C-section surgery saves babies before birth
Posted May 24, 2013
Some babies require surgery right after they're born, and other procedures can be done on a developing fetus inside the womb. In the past couple months, a team at the University of North Carolina Hospitals performed life-saving surgeries on two babies in between.
They used a procedure called EXIT. When a baby is close to full term, doctors perform a Caesarean section and operate on the child while it remains connected to the umbilical cord and the placenta, still receiving oxygen and anesthesia from the mother.
When she was about 18 weeks into her pregnancy, doctors told Kimberly Dupree that her son had a tumor on his right lung. Baby Audrey Robak had a similar condition.
The masses, though benign, threatened to overwork the babies' growing hearts.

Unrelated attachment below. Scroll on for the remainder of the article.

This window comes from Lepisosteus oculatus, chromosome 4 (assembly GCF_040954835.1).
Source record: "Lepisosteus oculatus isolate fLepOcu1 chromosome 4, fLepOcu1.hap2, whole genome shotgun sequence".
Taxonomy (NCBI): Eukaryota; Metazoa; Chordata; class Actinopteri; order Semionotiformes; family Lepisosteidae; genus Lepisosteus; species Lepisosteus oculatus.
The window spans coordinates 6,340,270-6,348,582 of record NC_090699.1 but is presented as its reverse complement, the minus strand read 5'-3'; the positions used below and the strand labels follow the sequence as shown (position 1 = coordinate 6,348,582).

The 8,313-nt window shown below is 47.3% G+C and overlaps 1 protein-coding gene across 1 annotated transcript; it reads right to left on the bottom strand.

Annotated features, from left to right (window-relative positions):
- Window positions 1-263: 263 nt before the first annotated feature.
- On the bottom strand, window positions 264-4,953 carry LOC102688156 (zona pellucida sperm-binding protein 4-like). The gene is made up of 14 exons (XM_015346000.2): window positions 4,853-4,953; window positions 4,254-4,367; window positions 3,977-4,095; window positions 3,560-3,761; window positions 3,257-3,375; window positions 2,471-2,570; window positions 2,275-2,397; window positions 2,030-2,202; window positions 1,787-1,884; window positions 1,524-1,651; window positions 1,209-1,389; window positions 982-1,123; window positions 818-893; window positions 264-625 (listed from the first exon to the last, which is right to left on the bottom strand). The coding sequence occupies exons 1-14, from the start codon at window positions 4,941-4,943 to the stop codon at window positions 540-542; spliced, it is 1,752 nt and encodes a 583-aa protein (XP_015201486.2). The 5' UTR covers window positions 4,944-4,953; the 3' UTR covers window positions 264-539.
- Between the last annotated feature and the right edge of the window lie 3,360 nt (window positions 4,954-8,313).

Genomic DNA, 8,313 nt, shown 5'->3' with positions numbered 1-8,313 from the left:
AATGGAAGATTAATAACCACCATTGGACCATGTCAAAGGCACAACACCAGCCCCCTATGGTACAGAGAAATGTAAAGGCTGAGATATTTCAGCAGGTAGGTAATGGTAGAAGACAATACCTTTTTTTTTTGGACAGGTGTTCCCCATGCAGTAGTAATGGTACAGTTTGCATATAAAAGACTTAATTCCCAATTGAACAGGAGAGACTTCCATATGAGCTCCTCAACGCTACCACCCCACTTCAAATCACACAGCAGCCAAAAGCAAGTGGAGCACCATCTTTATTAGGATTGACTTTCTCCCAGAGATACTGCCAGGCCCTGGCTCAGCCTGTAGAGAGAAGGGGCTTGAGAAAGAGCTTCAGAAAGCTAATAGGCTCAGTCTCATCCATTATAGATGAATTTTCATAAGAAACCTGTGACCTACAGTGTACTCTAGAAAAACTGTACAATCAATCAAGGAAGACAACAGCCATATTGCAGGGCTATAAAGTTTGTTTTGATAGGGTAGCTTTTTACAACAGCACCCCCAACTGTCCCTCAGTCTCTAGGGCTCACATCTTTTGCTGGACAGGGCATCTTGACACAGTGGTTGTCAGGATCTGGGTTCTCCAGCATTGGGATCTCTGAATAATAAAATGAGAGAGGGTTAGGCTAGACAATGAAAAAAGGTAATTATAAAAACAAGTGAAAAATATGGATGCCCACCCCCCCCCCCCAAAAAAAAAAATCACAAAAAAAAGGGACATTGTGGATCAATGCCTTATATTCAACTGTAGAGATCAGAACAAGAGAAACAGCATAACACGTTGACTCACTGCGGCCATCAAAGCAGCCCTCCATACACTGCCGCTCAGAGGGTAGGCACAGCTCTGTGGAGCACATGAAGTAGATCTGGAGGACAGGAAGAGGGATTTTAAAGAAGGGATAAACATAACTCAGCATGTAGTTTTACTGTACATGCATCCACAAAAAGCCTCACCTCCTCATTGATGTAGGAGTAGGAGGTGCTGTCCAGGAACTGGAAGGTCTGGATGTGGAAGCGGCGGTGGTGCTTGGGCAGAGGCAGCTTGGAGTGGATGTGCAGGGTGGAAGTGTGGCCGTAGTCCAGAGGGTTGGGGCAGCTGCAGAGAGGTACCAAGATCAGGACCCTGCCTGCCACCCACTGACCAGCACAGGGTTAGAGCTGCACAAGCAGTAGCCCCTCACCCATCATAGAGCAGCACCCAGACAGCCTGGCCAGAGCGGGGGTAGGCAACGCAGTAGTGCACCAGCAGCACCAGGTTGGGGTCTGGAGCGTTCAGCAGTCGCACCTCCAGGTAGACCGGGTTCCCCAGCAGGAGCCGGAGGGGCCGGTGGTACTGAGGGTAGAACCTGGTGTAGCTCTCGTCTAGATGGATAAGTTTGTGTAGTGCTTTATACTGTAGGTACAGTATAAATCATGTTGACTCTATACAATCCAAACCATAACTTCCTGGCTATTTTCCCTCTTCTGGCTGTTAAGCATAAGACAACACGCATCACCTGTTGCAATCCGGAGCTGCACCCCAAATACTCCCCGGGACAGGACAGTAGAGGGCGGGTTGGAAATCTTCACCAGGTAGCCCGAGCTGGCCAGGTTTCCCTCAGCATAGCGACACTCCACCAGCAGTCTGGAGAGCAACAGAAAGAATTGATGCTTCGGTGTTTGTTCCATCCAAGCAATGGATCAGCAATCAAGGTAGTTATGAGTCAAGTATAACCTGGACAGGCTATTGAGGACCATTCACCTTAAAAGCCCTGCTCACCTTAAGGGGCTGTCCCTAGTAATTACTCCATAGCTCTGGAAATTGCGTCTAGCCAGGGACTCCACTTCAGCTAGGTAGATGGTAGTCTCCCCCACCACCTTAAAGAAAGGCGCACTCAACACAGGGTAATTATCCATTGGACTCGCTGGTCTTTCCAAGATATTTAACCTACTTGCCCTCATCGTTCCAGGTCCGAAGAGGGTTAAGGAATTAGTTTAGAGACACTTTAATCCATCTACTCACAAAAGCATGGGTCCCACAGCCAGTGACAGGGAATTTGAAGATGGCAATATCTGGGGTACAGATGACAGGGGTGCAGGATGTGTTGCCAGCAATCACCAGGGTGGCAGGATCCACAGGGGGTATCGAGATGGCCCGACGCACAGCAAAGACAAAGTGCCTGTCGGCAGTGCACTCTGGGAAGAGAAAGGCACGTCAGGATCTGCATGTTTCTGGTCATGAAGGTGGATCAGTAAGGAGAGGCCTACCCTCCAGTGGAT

"This mass can grow very large, take over an entire side of the baby's chest," Goodnight said.
UNC pediatric surgeon Dr. Sean Mclean and UNC-Rex maternal medicine specialist Dr. William Goodnight led a multidisciplinary team to plan the best course of survival for the two babies.
"Everyone was on the same page. That helped build confidence in us," said Audrey's father, Brian Robak.
Both babies had successful EXIT surgeries. The C-section incision is closed up, and the babies are delivered.
Landon Dupree was born April 18. "It's unreal what they can do," his father, Nick Dupree, said.
"He's doing very well, much better than the doctors had anticipated," said Kimberly Dupree.
Audrey was born about month earlier, and her parents couldn't wait to take her home.
The EXIT procedure has been used for about 15 years, but this is the first time UNC has used the procedure to remove lung masses.
There's only one other hospital in the southeast prepared to do it, at Vanderbilt University in Nashville, Tennessee.